According to Masís, what the Ministry of Finance did take action on was the approval of the Tax Reform in 2018, through the Public Finance Strengthening Law.

With the legislation, the Ministry of Finance regulated cross-border digital services from digital platforms, such as Netflix, Spotify and Uber. It created a listing of commonly used services and forced card issuers in Costa Rica to withhold VAT (13%) every time people with cards issued by banks in Costa Rica rent an Airbnb.

However, Masís pointed out that this created great distortions.

“When a Tico used his card for a lodging via Airbnb, in Costa Rica, in Mexico or in the United States, the card issuer did not discriminate. The VAT withholding was still applied. In addition, the user was charged this tax by his host. Then there was a series of duplicate charges or improper charges,” she specified.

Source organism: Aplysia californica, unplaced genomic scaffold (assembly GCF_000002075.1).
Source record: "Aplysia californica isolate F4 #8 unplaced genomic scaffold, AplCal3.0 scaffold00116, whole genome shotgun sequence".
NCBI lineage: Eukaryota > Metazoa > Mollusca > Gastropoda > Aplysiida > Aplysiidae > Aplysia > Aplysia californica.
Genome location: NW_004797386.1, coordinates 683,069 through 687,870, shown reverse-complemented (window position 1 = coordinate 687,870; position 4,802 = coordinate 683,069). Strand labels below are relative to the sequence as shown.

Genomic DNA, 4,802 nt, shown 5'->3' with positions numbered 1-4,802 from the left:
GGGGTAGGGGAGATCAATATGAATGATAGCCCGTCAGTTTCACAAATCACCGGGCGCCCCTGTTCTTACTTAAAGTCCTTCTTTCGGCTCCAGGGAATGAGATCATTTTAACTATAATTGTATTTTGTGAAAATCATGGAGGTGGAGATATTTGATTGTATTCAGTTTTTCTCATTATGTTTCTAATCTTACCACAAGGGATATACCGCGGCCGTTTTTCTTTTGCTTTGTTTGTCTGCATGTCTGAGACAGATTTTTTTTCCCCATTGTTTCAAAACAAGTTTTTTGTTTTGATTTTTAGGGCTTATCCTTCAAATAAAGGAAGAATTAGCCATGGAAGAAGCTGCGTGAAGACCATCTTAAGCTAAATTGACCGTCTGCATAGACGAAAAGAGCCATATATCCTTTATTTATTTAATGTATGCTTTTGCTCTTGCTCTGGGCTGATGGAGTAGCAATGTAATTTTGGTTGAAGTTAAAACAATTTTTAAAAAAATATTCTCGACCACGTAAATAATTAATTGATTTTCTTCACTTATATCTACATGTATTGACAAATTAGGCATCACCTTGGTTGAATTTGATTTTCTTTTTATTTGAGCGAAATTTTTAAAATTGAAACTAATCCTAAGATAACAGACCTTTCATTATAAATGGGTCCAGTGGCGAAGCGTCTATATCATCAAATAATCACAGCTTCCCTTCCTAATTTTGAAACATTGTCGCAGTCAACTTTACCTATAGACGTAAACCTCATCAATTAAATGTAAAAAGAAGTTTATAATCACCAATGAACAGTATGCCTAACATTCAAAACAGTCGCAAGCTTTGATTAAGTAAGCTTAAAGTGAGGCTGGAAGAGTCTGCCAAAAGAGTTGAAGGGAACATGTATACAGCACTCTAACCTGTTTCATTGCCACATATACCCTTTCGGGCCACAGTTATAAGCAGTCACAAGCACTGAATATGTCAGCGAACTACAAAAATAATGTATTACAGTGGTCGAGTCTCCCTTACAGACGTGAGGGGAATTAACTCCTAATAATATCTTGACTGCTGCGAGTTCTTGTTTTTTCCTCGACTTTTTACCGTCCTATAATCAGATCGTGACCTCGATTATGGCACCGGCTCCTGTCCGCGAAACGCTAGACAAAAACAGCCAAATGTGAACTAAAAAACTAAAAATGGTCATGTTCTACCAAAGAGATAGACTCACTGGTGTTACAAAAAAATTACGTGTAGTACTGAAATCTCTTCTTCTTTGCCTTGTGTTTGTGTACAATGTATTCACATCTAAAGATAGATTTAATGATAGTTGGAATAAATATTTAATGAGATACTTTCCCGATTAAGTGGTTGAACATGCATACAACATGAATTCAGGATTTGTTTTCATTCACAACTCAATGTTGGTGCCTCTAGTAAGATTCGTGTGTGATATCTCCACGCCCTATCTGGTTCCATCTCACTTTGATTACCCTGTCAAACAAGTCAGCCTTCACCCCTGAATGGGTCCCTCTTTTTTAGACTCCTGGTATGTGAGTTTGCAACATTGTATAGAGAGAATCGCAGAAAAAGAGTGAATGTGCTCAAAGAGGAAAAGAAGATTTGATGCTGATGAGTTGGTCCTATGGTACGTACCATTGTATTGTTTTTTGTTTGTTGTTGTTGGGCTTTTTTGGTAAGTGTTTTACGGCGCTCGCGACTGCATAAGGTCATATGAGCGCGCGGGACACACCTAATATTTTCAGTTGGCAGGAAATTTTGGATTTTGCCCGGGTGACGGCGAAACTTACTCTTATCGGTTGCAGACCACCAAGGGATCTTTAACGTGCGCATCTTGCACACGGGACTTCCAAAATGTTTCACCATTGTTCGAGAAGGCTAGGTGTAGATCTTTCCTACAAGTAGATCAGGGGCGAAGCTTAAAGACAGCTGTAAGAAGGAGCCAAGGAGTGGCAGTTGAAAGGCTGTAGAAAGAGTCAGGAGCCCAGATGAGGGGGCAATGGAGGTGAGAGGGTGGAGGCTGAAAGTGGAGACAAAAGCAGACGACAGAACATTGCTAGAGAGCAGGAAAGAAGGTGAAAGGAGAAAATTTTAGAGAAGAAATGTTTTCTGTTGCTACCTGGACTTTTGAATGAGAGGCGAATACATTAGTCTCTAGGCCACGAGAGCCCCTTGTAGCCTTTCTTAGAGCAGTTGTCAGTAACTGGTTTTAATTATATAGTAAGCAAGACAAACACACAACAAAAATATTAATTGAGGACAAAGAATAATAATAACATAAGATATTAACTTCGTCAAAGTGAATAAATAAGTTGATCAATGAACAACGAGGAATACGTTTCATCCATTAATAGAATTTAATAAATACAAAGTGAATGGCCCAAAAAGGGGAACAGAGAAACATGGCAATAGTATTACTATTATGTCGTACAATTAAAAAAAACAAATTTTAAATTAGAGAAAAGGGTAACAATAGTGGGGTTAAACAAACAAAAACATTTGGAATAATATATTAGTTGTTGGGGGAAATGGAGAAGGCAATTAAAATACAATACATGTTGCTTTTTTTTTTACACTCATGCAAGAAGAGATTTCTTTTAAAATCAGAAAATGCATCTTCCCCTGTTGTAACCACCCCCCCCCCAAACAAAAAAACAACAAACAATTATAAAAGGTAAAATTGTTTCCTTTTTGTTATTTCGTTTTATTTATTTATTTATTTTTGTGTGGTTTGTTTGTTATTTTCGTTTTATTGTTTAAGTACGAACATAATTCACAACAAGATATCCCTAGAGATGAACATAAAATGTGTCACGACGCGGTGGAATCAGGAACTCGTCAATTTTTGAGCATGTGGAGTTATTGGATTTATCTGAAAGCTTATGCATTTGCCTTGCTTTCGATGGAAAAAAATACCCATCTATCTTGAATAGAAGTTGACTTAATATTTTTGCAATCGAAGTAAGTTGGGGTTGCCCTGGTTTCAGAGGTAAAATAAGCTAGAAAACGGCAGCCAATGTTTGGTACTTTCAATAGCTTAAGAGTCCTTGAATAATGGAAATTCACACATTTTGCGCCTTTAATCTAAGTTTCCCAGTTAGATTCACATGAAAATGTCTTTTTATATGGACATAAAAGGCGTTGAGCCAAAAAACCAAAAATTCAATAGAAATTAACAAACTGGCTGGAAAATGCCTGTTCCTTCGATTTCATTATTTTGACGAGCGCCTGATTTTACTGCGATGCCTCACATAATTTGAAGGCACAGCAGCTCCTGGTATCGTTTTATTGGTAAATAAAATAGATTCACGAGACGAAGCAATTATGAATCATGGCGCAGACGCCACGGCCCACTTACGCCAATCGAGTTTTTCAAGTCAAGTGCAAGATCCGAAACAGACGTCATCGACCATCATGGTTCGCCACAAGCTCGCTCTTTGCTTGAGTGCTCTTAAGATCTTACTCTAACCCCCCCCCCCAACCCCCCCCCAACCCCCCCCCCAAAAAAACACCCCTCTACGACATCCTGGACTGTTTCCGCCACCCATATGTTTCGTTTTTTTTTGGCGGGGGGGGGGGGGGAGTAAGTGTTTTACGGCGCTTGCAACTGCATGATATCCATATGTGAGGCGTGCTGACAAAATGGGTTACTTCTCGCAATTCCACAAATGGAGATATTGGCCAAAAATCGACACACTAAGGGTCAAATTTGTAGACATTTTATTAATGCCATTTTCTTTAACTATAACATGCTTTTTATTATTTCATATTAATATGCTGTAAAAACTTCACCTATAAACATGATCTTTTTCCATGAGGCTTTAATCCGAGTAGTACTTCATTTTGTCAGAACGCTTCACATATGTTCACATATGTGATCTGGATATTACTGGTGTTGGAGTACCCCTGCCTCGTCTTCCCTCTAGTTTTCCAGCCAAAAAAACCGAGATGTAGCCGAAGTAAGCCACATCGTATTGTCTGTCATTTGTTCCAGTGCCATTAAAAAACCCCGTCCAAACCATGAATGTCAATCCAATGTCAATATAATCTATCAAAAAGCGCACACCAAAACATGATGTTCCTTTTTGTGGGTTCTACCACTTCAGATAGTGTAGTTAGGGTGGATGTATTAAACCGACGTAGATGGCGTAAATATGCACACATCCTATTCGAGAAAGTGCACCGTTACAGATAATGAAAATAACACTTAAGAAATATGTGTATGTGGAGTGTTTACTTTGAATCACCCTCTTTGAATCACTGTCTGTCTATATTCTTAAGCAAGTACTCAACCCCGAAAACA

To deal with the situation, Airbnb decided to register with the Ministry of Finance as a provider of cross-border digital services as of June 1, 2023.

With the registration, it began to charge VAT on its service fees to users in Costa Rican territory, and Costa Rican banking entities stopped applying VAT to national transactions from the platform.

How do I book in full compliance with the law?

According to the specialist, there are two ways to do so:

The quickest way to confirm if the Airbnb rental that we reserve complies with all legal regulations is to ask the host for the electronic invoice.

“For the consumer himself to require the electronic invoice encourages the people who offer the service to be legalized in all of their tax obligation matters,” concluded Masís.

Another way is to verify that the owner of the Airbnb that you want to reserve appears in the registry of non-traditional lodgings. In addition, if you are interested, you can also register your property with the Costa Rican Tourism Institute (ICT) at the same site to offer it as lodging.